Beleaguered telecoms company Optus has called in consultants from Deloitte to perform a full and independent forensic review of its security systems after a cyberattack that led to one of the largest data breaches in Australian history.
The massive cyberattack, first detected on 14 September, is now the subject of an ongoing federal police investigation dubbed ‘Operation Hurricane’ and is thought to have led to 2.8 million records containing personally identifiable information being exposed.
Attackers are said to have infiltrated the Optus system through an API used to test a customer ID system. It is thought a “human error” left the API externally visible, allowing the unidentified hackers to gain access.
Owned by Singapore Telecommunications (Singtel), Optus has 9.8 million customers which is about 40% of the population of Australia, where the attack took place.
Minister for home affairs and cybersecurity, Clare O’Neil, called it a “basic hack” and questioned how a telecom operator “left a window open for data of this nature to be stolen”.
Optus CEO Kelly Bayer Rosmarin contracted Deloitte to examine the security systems, controls and processes used by the company, as well as a forensic investigation of the attack to determine how it came about and where faults might sit within the system or procedures.
Bayer Rosmarin told media that the investigation will determine in part how it responds to the incident, apologising and recognising the “significant concern it has caused many people”.
“While our overwhelming focus remains on protecting our customers and minimising the harm that might come from the theft of their information, we are determined to find out what went wrong,” she declared, adding that the review “will help ensure we understand how it occurred and how to prevent it from occurring again.”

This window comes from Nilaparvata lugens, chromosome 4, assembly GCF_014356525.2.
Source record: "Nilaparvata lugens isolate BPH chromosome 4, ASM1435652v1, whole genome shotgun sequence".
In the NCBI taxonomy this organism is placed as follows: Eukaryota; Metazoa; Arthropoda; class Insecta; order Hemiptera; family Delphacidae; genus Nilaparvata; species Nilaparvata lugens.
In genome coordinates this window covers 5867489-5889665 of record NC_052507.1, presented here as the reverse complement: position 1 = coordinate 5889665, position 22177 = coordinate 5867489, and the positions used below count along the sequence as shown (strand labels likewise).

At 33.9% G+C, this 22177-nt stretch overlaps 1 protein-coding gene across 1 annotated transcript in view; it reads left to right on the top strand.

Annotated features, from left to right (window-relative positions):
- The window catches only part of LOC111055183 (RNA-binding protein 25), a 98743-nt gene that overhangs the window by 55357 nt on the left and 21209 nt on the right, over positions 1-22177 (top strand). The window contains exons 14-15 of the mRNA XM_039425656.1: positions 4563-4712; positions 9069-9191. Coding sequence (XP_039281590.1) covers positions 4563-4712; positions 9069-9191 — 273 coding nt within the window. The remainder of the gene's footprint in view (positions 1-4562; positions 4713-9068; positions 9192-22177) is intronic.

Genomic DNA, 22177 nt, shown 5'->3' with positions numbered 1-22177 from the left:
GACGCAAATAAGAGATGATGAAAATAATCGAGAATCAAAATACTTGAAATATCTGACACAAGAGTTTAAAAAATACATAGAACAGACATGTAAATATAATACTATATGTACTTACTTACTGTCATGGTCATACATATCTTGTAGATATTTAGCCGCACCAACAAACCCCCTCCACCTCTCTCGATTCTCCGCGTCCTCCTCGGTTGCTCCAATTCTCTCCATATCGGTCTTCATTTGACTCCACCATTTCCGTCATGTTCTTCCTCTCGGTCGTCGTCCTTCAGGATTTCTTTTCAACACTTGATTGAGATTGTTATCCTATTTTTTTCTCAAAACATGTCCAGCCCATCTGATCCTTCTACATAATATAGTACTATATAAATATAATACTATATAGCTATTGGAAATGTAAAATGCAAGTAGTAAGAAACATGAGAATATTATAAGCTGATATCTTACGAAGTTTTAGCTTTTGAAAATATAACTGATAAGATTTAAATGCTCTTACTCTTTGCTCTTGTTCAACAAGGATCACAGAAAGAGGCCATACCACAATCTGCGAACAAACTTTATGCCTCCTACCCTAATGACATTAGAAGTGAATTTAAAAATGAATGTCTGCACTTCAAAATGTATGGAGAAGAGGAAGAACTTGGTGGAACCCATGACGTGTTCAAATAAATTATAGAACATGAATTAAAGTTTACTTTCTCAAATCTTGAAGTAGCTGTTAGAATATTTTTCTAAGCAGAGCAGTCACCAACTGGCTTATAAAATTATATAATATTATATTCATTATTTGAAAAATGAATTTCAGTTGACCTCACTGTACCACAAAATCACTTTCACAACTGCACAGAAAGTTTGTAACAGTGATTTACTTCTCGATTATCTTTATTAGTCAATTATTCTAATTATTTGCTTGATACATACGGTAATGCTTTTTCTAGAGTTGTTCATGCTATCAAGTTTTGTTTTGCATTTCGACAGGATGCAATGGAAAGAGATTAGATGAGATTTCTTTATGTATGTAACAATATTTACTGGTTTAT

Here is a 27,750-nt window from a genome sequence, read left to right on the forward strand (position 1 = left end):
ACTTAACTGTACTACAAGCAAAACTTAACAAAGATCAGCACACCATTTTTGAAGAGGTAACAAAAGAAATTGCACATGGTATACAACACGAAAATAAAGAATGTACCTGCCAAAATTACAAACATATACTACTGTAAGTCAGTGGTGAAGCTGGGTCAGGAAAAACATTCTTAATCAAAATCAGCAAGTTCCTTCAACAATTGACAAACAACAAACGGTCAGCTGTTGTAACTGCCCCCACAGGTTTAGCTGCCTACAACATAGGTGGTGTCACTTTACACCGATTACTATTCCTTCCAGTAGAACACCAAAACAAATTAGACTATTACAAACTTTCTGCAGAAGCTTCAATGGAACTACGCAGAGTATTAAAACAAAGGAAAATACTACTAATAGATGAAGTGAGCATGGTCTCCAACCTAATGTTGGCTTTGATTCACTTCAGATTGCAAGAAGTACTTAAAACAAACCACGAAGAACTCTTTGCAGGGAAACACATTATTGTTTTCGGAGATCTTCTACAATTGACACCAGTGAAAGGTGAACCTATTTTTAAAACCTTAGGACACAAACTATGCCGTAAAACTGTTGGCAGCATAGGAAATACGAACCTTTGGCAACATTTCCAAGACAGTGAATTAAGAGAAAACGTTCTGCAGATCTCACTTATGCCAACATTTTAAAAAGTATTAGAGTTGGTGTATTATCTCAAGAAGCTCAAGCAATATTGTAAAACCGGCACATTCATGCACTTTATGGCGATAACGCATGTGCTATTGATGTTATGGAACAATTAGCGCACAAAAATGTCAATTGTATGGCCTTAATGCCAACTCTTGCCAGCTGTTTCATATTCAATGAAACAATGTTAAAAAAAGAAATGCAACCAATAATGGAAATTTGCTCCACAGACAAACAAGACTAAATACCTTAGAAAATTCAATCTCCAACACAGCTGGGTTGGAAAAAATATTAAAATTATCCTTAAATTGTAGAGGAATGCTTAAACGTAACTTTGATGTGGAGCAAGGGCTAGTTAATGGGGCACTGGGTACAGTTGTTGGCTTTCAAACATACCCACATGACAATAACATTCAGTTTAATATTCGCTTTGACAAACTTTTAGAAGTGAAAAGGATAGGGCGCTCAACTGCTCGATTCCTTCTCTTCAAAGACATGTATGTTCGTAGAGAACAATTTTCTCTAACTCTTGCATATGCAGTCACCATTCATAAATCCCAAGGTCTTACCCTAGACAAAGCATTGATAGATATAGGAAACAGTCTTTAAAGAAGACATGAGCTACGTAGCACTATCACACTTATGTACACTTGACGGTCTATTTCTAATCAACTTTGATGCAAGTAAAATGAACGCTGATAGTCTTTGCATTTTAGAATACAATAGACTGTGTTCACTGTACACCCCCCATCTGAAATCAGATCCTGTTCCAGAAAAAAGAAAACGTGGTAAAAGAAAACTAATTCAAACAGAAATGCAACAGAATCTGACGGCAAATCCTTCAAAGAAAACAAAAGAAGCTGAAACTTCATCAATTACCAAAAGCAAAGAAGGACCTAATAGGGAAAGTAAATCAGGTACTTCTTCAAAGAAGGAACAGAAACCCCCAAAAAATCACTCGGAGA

She said the review in part was to rebuild trust with customers, and understanding what led to the attack was an important part of that process.
Optus cyberattack: reports of fines ‘speculative’
The Singtel board also clarified that any reports of fines or costs it faces linked to the attack were “speculative” and “couldn’t be relied upon”. Law firm Slater and Gordon is said to be preparing a class action lawsuit against the company, but Optus says it has yet to receive any notification of this, with its board adding that the business’s lawyers have been instructed to advise on any possible action which “would be vigorously defended”.
“Singtel is continuing to evaluate the potential financial implications arising from this matter and any material development will be disclosed to the market on a timely basis,” the board wrote in a statement.
The data was posted on a popular data breach website, with the criminal behind the breach asking Optus to pay $1m in the Monero cryptocurrency within a week to prevent the whole cache of data being released. Security company ISMG says it has analysed some of the information and that it appears to be genuine.
Optus was ordered to provide free credit monitoring for those impacted by the breach and warned there would need to be a review of how the Australian government regulated against cyberattacks on critical infrastructure.
O’Neil admitted that Australia’s regulation of cybersecurity was “five years behind” other countries and that there was a need to review the legislation and bring it up to date.
Attacks on telecoms companies and internet service providers are on the rise. A report from the International Data Corporation says 37% of telcos have been targeted by distributed denial of service (DDoS) attacks in the past year. Such attacks have led to 35% of telecoms companies suffering from loss of business.
The UK has recently announced a new set of regulations for telecom networks that would protect against cyberattacks, or hold those companies to account. The Telecoms Security Act sets out specific actions for public telecom providers that consider supply-chain risks and protecting equipment from attack.